“Gardiner’s novel breathes new life into the sub-genre with her mastery of police procedure; with superb characterizations of her heroine, the heroine’s father and the killer; and with enough twists and turns to leave fans of TV’s “Scandal and “How to Get Away With Murder” short of breath.

The result is an intelligent, sharply written, compelling page-turner that is satisfying on every level.

Best of all, the novel ends with a cliff-hanger reminiscent of an early Godzilla movie — the one in which the monster was finally vanquished, the hero was being cheered and the scene suddenly shifted to an underwater chamber where a huge egg was about to hatch. You knew, then, that there had to be a sequel.” — Bruce DeSilva, Associated Press

“Caitlin shines as a strong lead, a fine addition to Meg Gardiner’s pantheon of powerful female protagonists… Meg Gardiner writes thrillers, pure and simple; if you like the genre, you’ll adore her latest. Gruesome murders, creative killers, heart-pounding chase sequences, and poisonous explosions together check off many of my summer-read boxes. Realistic characters, quirky interactions, beautiful language and careful plotting elevate this one to a classic-thriller-in-the-making, perfect for these paranoid times.” — Molly Odintz, MysteryPeople

UNSUB is one of Barnes & Noble’s Top Books of the Month.

And here are some articles and interviews about the book:

Zodiac killer spurs thriller writer Meg Gardiner — San Francisco Examiner

‘UNSUB,’ A Conversation with Meg Gardiner — Mark Rubinstein, Huffington Post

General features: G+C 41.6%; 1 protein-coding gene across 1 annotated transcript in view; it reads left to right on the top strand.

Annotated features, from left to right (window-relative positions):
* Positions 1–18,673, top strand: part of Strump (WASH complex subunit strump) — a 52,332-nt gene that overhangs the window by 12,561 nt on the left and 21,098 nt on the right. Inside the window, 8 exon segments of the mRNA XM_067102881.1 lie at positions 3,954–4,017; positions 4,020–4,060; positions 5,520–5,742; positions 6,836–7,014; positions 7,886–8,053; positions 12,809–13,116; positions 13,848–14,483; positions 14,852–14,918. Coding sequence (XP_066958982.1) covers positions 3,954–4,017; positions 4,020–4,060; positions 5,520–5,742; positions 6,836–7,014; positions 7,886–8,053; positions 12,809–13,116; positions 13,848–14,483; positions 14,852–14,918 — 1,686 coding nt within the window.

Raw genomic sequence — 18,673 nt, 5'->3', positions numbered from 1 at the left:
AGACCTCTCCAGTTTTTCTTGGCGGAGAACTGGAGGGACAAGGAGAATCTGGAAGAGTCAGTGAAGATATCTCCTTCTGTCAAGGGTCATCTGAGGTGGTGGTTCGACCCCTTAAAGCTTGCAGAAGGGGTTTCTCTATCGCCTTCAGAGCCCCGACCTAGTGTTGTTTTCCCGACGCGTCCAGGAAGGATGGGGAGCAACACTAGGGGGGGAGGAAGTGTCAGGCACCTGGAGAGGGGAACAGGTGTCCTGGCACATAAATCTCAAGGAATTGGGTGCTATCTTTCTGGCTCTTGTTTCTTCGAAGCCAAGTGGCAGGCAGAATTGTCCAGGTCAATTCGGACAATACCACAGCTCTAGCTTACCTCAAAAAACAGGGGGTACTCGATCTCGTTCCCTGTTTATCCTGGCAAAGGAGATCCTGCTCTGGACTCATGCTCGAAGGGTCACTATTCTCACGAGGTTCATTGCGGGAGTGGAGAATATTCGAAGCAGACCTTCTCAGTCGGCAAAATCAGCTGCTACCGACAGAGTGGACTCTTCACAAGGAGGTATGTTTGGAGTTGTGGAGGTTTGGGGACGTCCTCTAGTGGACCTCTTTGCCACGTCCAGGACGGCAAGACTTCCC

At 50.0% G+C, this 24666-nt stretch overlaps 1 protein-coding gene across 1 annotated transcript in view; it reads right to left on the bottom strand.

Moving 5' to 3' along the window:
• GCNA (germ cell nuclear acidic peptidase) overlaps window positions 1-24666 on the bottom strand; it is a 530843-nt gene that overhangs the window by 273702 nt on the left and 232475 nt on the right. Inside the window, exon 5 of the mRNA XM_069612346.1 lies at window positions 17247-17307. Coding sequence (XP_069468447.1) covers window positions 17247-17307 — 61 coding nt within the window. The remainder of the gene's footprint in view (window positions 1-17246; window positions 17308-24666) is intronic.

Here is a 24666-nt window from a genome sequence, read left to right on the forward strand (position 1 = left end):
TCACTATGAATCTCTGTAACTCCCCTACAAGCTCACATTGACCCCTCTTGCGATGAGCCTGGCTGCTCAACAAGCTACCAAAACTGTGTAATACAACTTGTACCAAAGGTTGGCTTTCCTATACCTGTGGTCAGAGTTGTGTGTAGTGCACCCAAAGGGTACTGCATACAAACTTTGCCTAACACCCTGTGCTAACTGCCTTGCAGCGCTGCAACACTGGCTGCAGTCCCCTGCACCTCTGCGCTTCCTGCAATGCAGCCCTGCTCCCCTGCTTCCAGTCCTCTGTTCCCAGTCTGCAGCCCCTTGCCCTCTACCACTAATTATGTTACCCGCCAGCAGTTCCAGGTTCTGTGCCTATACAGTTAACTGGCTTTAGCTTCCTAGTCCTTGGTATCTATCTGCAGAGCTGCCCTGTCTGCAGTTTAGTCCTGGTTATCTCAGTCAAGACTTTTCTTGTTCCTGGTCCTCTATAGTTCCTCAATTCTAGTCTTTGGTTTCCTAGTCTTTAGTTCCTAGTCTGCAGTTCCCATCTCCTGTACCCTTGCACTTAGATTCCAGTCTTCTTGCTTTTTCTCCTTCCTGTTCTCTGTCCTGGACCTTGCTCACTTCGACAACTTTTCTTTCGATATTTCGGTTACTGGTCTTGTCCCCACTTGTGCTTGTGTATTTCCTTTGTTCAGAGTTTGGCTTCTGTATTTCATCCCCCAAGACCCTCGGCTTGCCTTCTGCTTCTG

Q&A: Meg Gardiner’s new thriller was inspired by the Zodiac Killer — Houston Chronicle

Action & Emotion: Jeff Abbott interviews Meg Gardiner — Los Angeles Review of Books

Go Down to the Basement: MysteryPeople Q&A with Meg Gardiner

And don’t forget: you can now find the novel at libraries and at all these bookstores:

Barnes & Noble | Indiebound | Amazon | iBooks

Book People | Murder by the Book

How do authors get readers to cheer for the bad guy?

I was searching the blog archives this morning and found a comment on a post from waaaay back that I never answered. The post is “My Breaking Bad injury, or why good writing is dangerous.” The comment is from loyal blog reader Dana Jean:

Maybe you can answer this for me. I can’t STAND Skyler. I just loathe her, but why? She has every right to be pissed. She has every right to feel betrayed and hurt. But, when she starts with that face she gets and that attitude, I really want to smack her.

Walt is a bad guy. He did wrong things for the right reasons — at first. And even when he continues to do very bad things, I see his reasoning behind it. I supported Dexter too.

How are these authors making me cheer for the bad guy?

How indeed? What tricksy methods to writers use to get viewers, and readers, to cheer for villains and anti-heroes? Here are some reasons why we cheer for the bad guys: